SHE'S GOT CURVES AND A NICE FIGURE
Jigs and template routing create this beautiful quit rack.
SHOP OWNER: Dewayne Baker
LOCATION: Vacaville, CA
When I decided to build a quilt rack for my cousin as a Christmas gift, I looked at commercial quilt racks on the Internet but could not find anything that inspired me. I like to look for challenges in projects and enjoy making unique things. I went to work sketching ideas and drew this curved shape that pleased my eye. I wanted to make a frame and panel design using lacewood and curly maple. My cousin was kind enough to send me a picture of the quilt rack in place with a couple of quilts on display.
I started by making a one-piece full size template and laid out locations for the mortise and loose tenon joinery. I routed slots in the template that will guide the router using a bushing to create precise mortises for the quilt support stretchers. I then laid the template on a piece of plywood that I refer to as a storyboard. I traced the shape on the storyboard and worked out the angles and dimensions for the pieces of lacewood that would form the curved frame.
I cut the pieces to size and rout the mortises. I then dry fit the pieces together and trace the pattern on my stock. Next, disassemble the pieces and rough cut only the shape on the interior side at the band saw. Then reassemble the pieces dry with the tenons in place, dry clamp the assembly, and tack it all together with scraps of waste and brads in the outer areas that will be cut away later when the outside of the frame is shaped. I also attached some angled pieces to aid in clamping the assembly.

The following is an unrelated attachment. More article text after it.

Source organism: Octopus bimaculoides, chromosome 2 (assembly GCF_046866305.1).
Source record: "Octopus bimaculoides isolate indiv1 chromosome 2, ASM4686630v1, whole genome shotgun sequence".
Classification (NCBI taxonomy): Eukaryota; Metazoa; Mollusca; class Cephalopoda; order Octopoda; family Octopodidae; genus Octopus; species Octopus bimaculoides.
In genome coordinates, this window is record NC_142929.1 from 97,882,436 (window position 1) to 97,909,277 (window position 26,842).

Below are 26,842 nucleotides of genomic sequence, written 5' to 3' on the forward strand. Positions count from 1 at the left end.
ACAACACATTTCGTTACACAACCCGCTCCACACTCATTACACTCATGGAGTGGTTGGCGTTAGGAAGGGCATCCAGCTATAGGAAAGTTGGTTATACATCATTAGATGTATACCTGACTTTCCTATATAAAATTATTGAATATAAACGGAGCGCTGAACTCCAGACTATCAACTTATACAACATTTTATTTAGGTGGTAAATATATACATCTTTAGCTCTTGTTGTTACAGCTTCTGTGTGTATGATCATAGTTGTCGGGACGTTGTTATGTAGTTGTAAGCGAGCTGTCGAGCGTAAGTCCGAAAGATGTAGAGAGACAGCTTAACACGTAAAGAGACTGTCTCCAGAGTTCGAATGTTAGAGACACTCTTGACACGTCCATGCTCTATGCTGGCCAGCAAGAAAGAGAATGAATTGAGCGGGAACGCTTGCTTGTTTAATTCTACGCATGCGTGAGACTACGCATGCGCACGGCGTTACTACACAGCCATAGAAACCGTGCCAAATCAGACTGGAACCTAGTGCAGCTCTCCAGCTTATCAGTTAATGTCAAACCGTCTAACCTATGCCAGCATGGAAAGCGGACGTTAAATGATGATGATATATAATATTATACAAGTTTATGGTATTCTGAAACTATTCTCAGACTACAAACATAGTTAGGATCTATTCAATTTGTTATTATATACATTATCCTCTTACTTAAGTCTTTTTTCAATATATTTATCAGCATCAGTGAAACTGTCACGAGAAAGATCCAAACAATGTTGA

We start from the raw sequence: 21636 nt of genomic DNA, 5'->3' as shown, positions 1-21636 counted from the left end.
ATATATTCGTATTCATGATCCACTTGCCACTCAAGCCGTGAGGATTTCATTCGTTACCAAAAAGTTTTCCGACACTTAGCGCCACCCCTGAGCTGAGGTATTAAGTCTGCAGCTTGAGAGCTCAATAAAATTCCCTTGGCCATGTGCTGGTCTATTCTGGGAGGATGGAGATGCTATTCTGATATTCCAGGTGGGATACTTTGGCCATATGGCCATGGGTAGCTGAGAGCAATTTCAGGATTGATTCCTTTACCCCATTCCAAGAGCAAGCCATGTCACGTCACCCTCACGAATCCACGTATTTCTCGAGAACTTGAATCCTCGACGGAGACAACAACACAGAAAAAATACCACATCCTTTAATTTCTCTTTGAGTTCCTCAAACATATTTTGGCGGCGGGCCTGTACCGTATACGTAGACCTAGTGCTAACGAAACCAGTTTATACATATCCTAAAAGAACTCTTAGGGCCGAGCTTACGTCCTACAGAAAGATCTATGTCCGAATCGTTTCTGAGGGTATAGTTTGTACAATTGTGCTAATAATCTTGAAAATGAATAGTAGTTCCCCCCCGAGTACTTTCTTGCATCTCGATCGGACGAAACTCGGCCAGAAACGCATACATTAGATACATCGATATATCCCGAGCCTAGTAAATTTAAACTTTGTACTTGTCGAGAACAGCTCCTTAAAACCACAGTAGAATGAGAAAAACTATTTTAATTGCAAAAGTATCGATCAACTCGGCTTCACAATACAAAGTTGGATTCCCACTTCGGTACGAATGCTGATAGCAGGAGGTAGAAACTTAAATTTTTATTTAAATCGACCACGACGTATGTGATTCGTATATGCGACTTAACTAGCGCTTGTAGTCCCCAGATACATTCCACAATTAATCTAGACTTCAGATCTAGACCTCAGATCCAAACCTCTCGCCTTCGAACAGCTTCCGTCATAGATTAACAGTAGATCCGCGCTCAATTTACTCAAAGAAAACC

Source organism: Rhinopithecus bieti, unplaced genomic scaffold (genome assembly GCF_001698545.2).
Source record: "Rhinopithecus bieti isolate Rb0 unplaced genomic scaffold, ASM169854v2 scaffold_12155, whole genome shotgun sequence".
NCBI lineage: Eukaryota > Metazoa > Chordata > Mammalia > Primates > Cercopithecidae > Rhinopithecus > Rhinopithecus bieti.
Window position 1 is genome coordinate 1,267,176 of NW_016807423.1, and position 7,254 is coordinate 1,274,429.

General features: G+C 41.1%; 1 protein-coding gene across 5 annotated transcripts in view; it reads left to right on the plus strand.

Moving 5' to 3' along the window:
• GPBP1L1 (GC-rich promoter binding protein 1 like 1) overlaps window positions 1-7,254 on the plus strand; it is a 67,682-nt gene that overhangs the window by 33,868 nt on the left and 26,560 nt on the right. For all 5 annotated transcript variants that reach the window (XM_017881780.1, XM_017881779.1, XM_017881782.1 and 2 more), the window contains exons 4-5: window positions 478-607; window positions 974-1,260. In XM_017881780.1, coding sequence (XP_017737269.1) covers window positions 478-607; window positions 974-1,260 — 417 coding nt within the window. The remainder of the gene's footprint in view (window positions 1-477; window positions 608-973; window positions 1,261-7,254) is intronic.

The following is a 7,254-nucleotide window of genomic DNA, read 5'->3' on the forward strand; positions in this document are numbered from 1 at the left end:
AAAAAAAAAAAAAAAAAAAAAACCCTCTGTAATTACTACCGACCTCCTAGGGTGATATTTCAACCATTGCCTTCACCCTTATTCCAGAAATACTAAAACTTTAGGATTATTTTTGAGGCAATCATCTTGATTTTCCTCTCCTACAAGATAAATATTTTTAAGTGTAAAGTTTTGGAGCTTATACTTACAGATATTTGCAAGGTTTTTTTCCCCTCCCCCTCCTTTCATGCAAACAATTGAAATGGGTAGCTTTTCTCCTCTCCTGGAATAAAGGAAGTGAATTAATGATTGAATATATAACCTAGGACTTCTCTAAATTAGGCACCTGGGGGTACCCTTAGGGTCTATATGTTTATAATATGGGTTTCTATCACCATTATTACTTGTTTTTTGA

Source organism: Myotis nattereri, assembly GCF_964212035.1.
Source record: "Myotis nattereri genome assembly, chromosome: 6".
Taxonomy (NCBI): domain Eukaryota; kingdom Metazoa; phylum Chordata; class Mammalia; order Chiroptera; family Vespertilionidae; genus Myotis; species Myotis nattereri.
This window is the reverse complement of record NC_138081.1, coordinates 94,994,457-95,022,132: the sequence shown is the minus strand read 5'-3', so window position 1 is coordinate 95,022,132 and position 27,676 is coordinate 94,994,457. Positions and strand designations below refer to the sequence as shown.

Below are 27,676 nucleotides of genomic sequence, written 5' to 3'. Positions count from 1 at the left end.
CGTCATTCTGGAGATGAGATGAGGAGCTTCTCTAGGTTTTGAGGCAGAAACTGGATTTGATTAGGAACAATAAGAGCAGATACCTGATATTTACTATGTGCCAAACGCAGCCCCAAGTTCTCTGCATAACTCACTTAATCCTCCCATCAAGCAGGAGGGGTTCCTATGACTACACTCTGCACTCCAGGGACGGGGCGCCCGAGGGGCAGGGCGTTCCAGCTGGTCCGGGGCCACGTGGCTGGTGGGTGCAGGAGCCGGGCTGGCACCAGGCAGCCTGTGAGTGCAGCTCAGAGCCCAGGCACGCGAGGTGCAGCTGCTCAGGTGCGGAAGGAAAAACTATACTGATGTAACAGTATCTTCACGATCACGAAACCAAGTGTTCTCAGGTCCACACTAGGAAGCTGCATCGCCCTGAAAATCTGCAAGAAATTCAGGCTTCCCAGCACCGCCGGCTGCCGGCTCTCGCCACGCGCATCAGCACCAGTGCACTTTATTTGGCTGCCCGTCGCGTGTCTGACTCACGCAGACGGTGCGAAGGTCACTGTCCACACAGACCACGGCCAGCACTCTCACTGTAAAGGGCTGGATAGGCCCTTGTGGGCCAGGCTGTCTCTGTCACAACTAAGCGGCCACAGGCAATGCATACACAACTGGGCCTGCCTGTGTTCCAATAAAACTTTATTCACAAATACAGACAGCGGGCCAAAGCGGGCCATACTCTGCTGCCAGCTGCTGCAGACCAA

Using double stick tape, I place the template onto the assembly and rout the interior shape with a flush trim bit. With the assembly still together, I rout a 1/4" grove to receive the panel. I also rounded over the interior slightly.
Now with the interior of the frame complete, I disassemble the dry fit pieces, install the panel, and glue it up. When the glue has cured, I cut and shape the outside of the frame giving it a round over as well. Now I have my curved frame and panel shape.
The stretchers and feet are attached with mortise and loose tenon joinery. The finish is an oil and poly mixture.
. . . Dewayne Baker
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